This - as well as the opportunities for greater efficiency which new technology offers us - is going to be a very big focus for me and my colleagues going forward.

Fourth, we're committed to a further significant shift of the BBC's activities out of London and into the rest of the UK.

Investment in the nations has grown sharply in recent years. There's the potential for further growth there, but we also now want to move a number of services and departments from London to create a major broadcast centre in Manchester as well as examining opportunities for growth in other parts of England.

Contrary to what you might read in some papers, I can assure you that no decisions about what specific services might move have been taken.

Work on this plan will take place over the summer and I expect to announce detailed proposals later in the year.

But by the end of the next Charter period, we predict that half of the BBC's public service staff will be based outside London.

The BBC will spend more than £1bn a year on content outside London - more than a third more than today.

Other proposals

There are many other proposals in Building Public Value. Proposals about how the BBC can unlock the power of partnerships, from cultural link-ups like our collaboration Painting the Weather with the National Gallery and many other galleries, to education in GCSE Bitesize to the philanthropic partnerships typified by Comic Relief and Children in Need, which has made hundreds of millions of pounds, to the hard-edged commercial partnerships the BBC will need to fulfil its digital vision.

There'll be a new partnership contract, published later this year, and we're looking at some new ideas for partnerships, like the creation of joint venture public interest companies and the development of media villages around the UK, where the BBC provides space and infrastructure for independent producers and talent.

We know how much more the BBC can achieve when it faces out rather than in.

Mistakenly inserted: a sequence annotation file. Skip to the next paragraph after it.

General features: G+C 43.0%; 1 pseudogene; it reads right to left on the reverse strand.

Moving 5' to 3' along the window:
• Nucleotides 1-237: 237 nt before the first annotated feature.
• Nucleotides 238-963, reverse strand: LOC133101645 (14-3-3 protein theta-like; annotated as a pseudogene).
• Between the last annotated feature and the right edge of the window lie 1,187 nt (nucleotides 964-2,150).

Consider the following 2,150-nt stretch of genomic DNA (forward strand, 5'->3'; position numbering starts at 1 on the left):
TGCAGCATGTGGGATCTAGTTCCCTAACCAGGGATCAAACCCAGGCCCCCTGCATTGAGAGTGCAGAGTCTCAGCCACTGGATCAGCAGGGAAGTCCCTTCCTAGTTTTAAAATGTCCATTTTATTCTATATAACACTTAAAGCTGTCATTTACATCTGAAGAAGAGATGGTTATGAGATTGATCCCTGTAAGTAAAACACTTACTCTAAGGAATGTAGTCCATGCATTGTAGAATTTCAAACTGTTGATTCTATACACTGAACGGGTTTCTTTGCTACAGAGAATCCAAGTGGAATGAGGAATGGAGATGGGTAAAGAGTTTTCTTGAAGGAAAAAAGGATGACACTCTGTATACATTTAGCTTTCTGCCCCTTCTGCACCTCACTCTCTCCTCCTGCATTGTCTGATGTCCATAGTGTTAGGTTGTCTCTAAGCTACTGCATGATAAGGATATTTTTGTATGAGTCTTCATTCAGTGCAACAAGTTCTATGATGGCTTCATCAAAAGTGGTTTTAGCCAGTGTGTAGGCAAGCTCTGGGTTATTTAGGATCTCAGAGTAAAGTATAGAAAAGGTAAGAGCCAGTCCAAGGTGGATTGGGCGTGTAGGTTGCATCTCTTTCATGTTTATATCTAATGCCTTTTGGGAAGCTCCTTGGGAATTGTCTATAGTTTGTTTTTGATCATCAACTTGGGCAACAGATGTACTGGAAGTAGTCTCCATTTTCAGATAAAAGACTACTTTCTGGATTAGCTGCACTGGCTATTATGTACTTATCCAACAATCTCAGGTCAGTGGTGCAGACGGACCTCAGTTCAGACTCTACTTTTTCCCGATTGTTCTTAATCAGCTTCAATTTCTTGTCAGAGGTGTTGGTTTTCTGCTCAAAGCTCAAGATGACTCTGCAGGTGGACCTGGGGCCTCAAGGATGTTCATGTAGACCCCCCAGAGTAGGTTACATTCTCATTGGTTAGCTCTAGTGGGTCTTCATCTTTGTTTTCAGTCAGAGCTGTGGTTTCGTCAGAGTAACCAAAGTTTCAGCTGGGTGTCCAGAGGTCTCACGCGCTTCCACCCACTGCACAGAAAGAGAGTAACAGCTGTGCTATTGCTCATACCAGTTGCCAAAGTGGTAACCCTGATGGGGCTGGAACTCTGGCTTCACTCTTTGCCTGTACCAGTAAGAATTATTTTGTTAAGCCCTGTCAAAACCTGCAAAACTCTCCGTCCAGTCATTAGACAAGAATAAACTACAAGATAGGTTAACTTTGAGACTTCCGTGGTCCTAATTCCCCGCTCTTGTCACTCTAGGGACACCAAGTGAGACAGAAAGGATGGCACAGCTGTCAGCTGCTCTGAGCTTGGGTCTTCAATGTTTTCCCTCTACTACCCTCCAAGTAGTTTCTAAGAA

There are also a set of proposals for a more open BBC.

Further improvements to BBC Information which already handle two million public contacts a year.

BBC buildings and centres which are more accessible and welcoming to the public, including our new multimedia Open Centres and the BBC learning buses.

New, more prominent ways to discuss BBC programmes on our own airwaves.

All this as well as the more transparent and credible complaints system which Michael talked about.

Finally, we set out some ideas for transforming the licence fee, making it easier for people to pay, more efficient for us to collect, and fairer - paying a special emphasis on those who are least able to afford it.


Both Michael and I believe that today's manifesto and the reviews that we are launching add up to an agenda of radical change for the BBC.

Change to take advantage of the digital revolution, but also change to make the BBC more responsive to its owners, the British public.

Change to make it a better partner and neighbour within the wider broadcasting sector.

Now, you may say: 'Fine words, gentlemen, but we've heard fine words from the BBC before.'

I think it would be hard to read this document and conclude that we weren't serious about the scale of the opportunity and the challenge which the BBC faces, or about the need for change.

But over the coming months, our various reviews will report and we will publish and implement their findings.

They will give you a chance to judge us and the BBC's plans for the future not just on the basis of our words but also on our actions.